- Modest Proposal For The Supreme Court Re: Family Law
- September 30, 2013
- Law Firm: Willick Law Group - Las Vegas Office
The Justices of the current Nevada Supreme Court are bright, compassionate individuals who seem deeply committed to doing the right thing whenever possible. When they come to our annual meetings in Ely, they seem genuinely concerned with the issues and policies that guide the evolution of family law in Nevada.
How then to explain the series of bad choices and misfires in the decisions being issued? Not perceiving the practical unworkability of Rivero I. The missed opportunity to clarify the mess of NRS 125.155, in Hedlund. Undermining the uniformity of the uniform act in Ogawa. Making it nearly impossible in many divorce cases to get paid, through Argentena. Needlessly mucking up the law governing dissolution of cohabitant relationships (while demoting family court judges to the rank of “junior grade”) in Landreth.
The list - just over the last two years - is longer than that, and it may take many years to correct the problems that have been created or exacerbated by inadvertence in such decisions.
One thing that comes to mind as a reasonable explanation is that those who are preparing the bench memos, analyses, and proposed opinions for the Court are just unaware of the real world impacts of their suggested resolutions. Since there are no Justices now on the Court with a recent substantive familiarity with our area of the law, the Court is presumably leaning heavily on its “family law” Central Staff for direction.
It’s a job I know pretty well; I had the job of a Central Staff Attorney as my first out of law school. But the game has changed, somewhat, since the early 1980s - the Central Staff is much larger than it used to be, and part of the Court’s adaptation to its increased size, huge case load, and lack of an intermediate appellate court has been to rely ever more heavily on Central Staff for substantive expertise in discrete practice areas.
If - as it seems - those folks really do not understand the practice of family law in what passes for the real world we work in, the results would be . . . well, pretty much what we’ve seen.
It would not be appropriate to ascribe a lack of caring about this state of affairs, as one local wag complained: “Justice does indeed have to be blind - but it does it also have to be deaf and stupid?” I am sure that both the Justices and staff really do care. They just do not seem to anticipate the hugely negative impacts that decisions like some of those mentioned above have on litigants, family law attorneys, and the family court itself.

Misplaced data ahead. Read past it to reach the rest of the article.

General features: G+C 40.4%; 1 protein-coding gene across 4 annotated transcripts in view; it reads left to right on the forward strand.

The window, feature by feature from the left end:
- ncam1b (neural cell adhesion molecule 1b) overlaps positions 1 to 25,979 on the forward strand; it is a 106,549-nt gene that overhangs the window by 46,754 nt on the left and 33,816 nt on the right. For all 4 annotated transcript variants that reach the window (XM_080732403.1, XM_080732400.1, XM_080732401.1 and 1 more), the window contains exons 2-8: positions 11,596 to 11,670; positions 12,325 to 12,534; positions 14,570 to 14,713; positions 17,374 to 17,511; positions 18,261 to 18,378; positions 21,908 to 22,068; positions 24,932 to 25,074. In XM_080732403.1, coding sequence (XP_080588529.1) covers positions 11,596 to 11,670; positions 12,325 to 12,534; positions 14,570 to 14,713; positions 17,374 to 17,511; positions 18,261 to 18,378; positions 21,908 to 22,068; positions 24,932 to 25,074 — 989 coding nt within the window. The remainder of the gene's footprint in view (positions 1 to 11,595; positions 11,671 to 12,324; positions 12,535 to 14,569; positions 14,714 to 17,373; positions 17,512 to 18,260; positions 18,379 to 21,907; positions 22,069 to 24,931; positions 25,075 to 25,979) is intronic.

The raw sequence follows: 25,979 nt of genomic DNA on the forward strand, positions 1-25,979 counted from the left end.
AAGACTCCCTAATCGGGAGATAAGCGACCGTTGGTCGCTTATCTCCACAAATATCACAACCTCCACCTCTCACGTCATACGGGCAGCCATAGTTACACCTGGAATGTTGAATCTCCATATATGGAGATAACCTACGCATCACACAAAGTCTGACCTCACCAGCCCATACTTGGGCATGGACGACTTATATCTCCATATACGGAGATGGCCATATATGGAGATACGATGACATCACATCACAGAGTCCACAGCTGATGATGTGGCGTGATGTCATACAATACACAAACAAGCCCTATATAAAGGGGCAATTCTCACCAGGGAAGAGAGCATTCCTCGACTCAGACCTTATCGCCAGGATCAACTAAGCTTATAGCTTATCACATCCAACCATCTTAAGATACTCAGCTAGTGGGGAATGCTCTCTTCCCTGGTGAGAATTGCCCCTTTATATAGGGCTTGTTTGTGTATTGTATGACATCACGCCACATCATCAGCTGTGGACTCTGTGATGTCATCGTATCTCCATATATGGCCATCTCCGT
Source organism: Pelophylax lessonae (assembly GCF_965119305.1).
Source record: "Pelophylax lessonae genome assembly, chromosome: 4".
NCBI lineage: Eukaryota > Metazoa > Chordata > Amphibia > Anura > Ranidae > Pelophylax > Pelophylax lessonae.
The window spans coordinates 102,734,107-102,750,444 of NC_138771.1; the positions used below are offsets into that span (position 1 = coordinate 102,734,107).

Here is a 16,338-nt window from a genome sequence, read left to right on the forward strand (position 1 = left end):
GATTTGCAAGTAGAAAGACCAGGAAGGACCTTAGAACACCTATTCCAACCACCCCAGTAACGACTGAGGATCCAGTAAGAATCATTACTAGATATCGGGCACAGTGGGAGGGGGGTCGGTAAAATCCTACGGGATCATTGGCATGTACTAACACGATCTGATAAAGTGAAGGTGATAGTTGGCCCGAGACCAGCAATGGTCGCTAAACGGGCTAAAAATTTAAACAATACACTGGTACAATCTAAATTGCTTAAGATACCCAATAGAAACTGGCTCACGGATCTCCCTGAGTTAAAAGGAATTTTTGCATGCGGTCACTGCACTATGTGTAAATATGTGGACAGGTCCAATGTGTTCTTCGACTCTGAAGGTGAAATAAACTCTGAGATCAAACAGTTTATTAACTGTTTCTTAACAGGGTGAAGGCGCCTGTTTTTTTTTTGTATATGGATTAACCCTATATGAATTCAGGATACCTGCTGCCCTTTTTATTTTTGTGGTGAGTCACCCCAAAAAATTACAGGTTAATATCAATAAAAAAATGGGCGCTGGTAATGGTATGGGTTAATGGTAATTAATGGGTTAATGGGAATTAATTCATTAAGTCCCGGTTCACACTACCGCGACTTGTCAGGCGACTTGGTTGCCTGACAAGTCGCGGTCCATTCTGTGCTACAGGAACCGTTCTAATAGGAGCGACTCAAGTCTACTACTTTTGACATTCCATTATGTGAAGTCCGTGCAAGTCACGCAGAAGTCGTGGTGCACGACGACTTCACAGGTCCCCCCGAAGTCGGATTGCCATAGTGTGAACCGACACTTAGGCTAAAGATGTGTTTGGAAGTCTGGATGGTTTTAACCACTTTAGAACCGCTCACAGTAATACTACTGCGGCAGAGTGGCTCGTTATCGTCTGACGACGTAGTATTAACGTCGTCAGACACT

The attorneys for the Court that have attended Ely in past years have seemed capable, interested, and caring. I’m sure they are trying hard, while probably overwhelmed. But I think they have no way of knowing the real-world impacts of their submissions to the Court. If, as I suspect, the problem is the lack of exposure to the realities of family law practice, what would seem advisable is to solve that problem, as directly as possible.
I suggest that the Nevada Supreme Court consider giving its family law staff attorneys a rotating series of sabbaticals from the Court to work in real-world law firms for a month or so at a time, to find out how family law really works. I will volunteer my office as one such place, where a staff attorney can come, attend meetings, go to court, actually work on substantive matters if desired, etc.
There will be a couple of practical details - like ensuring that once such persons return to the Court, they don’t work on cases about which they gain personal knowledge. But those logistics are not particularly complicated. The Court should gain improved memos and draft opinions, and the Staff Attorneys would leave the Court much better prepared to handle real litigation in private practice.
I realize that this is not “how such things are done” normally. But look at the alternatives. We have, on the one hand, a family law Bar increasingly frustrated by the lack of understanding of the implications of decisions being rendered, and on the other a very busy Court doing what it can to provide substantial justice while staying on top of its case load. Seems to me that a little “out of the box” thinking might be appropriate for both.
Complaining once a year at Ely about what was done during the last year - and waiting another year or longer for some attempt to address the problem - is not a particularly efficient means of managing concerns (although it beats the heck out of having no means at all for providing feedback to the Court). I just think we can and should do better than that. There may well be superior alternatives to this proposal, and if so I sure hope someone suggests them.
Now - how to get this proposal to the Court, and get the Court to consider it - or something better - to address the perceived problem . . . .
*-With apologies to Jonathan Swift. This proposal is not so much about eating our own as training our own.
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